By Robin Musitelli
In the late 70s into the 80s, when I started as reporter at the Valley Press/Scotts Valley Banner, both valleys were in transition. San Lorenzo Valley was changing from a place of summer cabins, hippies, and characters into a year-round community of young families.
Meanwhile, Scotts Valley was a young town, developing quickly and also transitioning from a rural community into a bedroom community. The big stories in Scotts Valley were about proposed development.
While San Lorenzo Valley was growing its environmental legs and trying to slow growth, Scotts Valley was building homes and shopping centers. Water was a very contentious issue between the two Valleys.
In both valleys, commuting “over the hill” for work became the norm. And both valleys developed excellent schools. San Lorenzo Valley faced its water pollutions problems caused by a high concentration of residential septic tanks while Scotts Valley also began cleanup of groundwater contaminated by industrial chemicals.
I become editor of the Valley Press in 1990, when Jack Frasier was publisher. Jack ran the Banner while I put the Valley Press to bed every week.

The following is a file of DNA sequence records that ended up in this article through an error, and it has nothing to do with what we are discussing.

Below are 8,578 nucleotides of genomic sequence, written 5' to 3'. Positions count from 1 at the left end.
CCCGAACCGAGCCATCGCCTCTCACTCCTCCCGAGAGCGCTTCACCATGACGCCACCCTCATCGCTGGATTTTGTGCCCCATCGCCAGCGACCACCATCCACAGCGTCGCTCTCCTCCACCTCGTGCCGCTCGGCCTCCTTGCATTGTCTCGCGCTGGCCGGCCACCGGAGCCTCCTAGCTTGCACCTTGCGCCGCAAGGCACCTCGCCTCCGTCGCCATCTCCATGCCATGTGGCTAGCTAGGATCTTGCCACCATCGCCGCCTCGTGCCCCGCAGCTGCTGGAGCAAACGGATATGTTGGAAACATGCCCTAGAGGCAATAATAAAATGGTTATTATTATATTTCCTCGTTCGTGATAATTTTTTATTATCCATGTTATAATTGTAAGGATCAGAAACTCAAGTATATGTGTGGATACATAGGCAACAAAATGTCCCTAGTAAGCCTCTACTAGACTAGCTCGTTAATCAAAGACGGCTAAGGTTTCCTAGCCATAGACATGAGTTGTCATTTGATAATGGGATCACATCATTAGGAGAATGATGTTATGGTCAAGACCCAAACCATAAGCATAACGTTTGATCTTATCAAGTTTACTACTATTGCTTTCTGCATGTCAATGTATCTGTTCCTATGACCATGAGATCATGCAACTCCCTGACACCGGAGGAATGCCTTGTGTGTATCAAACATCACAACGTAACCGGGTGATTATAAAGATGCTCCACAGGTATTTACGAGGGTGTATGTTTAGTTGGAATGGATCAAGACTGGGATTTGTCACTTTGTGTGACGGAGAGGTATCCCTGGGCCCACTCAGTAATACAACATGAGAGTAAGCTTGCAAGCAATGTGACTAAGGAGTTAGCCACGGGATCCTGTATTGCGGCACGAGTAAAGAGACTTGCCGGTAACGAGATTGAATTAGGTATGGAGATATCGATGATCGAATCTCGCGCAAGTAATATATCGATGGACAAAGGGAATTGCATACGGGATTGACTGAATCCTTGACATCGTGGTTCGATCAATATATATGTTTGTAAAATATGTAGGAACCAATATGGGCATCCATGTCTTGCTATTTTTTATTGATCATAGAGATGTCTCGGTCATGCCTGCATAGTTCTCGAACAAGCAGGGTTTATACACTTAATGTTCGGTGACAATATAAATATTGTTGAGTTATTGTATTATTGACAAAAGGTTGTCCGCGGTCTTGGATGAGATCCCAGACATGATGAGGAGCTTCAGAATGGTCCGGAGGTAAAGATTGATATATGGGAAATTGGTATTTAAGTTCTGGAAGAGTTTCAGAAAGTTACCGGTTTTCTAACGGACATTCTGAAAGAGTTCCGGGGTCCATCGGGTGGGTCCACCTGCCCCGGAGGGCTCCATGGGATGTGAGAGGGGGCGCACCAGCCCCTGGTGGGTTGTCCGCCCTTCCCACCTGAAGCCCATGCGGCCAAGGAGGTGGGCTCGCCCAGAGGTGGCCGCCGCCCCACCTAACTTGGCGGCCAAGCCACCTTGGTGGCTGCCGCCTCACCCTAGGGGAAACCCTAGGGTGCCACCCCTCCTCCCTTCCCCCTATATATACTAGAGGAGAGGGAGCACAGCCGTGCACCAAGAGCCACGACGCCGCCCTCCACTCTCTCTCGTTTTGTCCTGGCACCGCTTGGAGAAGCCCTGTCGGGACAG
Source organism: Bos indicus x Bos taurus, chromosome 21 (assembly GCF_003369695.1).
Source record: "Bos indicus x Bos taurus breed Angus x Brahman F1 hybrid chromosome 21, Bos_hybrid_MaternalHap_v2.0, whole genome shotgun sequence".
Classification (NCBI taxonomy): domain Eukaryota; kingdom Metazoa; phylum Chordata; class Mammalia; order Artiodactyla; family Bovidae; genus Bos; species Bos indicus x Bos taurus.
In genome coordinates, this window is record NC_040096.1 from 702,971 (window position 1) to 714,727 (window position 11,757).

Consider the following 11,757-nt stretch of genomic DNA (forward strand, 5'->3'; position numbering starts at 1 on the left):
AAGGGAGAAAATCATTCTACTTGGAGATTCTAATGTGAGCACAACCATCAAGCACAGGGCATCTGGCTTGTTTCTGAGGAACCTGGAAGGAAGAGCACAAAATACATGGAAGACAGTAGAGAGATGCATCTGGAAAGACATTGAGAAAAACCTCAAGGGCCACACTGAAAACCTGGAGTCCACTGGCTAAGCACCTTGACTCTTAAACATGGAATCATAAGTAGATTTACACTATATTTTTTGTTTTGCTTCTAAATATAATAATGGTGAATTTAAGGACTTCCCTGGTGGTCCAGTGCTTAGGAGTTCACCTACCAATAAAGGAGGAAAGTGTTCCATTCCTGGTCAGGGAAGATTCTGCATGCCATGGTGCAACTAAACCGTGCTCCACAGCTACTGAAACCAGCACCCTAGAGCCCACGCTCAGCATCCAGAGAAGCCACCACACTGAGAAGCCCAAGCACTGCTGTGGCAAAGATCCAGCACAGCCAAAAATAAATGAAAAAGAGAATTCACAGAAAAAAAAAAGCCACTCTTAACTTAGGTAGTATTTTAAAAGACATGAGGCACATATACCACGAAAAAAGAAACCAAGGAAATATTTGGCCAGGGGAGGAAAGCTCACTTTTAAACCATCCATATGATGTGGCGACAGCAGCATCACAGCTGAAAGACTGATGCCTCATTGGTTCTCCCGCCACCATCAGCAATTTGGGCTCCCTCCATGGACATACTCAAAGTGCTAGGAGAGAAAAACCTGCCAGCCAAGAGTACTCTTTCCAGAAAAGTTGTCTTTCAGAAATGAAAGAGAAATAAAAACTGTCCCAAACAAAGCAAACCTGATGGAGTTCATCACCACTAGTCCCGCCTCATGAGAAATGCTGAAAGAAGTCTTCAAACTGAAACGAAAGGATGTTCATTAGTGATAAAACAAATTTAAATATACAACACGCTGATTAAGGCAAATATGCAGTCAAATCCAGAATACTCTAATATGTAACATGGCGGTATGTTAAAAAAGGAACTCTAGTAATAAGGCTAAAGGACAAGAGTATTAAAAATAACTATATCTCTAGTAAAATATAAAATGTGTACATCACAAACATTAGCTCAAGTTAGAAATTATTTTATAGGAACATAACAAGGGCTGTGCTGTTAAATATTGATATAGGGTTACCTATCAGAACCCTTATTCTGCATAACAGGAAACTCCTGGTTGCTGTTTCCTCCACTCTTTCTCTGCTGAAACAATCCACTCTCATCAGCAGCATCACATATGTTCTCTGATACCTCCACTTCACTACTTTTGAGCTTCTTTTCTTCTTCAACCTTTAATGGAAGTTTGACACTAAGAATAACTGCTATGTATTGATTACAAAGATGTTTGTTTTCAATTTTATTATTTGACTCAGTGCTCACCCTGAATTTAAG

By then, Scotts Valley had largely “built out” and San Lorenzo Valley had put the brakes on development with a variety of environmental restrictions. Both turned their attention to building new schools and parks.
There’s now a new era of cooperation between water districts in the valleys and throughout the county. Scotts Valley has pretty much balanced its jobs/housing needs. San Lorenzo Valley faces the issue of traffic congestion and will need to address the needs of the Highway 9 corridor. The San Lorenzo Valley downtowns will also need to address continuing septic issues, which not only limit new businesses, but constrain expansion and rebuilding of burned businesses.
But one thing hasn’t changed: Both valley have always been very interesting, beautiful and distinct. They still are.
Robin Musitelli lives in Brookdale. She was a Valley Press writer, 1980-86, and Valley Press Editor, 1990-92. She is an analyst for Fifth District Supervisor Bruce McPherson
By Jim Reed
In reflecting on the coming year in the wake of the 2016 election, the overarching thought that presents itself, despite how dysfunctional our national civic discourse became, is that the community-mindedness that has always characterized our valleys has shown itself to be stronger than ever.
In an election between the two most unpopular presidential nominees in the history of public opinion sampling, half the country was bound to be bitterly disappointed. What's worse are recent surveys that show near majorities in both major political parties view the other party's ideas as not just inadequate or mistaken, but dangerous and threatening to the country's well-being.
In contrast, 2016 has shown that our county and communities are made of stuff far nobler than animosity and fear. We came together to pass sorely needed ballot measures to provide essential library and transportation improvements. Both of these successes capped decades of efforts and overcame previous failures.